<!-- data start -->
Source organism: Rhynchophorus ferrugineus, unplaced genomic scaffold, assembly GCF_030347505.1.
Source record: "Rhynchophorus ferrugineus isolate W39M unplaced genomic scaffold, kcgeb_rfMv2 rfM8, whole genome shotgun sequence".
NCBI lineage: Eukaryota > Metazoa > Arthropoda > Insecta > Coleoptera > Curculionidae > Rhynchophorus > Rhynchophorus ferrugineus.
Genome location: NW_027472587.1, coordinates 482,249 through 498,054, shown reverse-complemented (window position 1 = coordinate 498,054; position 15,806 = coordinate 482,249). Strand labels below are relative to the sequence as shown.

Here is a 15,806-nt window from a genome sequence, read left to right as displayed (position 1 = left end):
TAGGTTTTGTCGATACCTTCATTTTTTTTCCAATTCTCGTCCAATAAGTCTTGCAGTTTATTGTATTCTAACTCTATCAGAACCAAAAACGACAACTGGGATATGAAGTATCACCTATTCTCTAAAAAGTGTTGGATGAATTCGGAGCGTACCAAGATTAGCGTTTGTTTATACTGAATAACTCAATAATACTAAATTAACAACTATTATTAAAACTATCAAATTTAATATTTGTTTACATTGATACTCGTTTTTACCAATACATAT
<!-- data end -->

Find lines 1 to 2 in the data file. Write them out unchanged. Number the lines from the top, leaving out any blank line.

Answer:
Source organism: Rhynchophorus ferrugineus, unplaced genomic scaffold, assembly GCF_030347505.1.
Source record: "Rhynchophorus ferrugineus isolate W39M unplaced genomic scaffold, kcgeb_rfMv2 rfM8, whole genome shotgun sequence".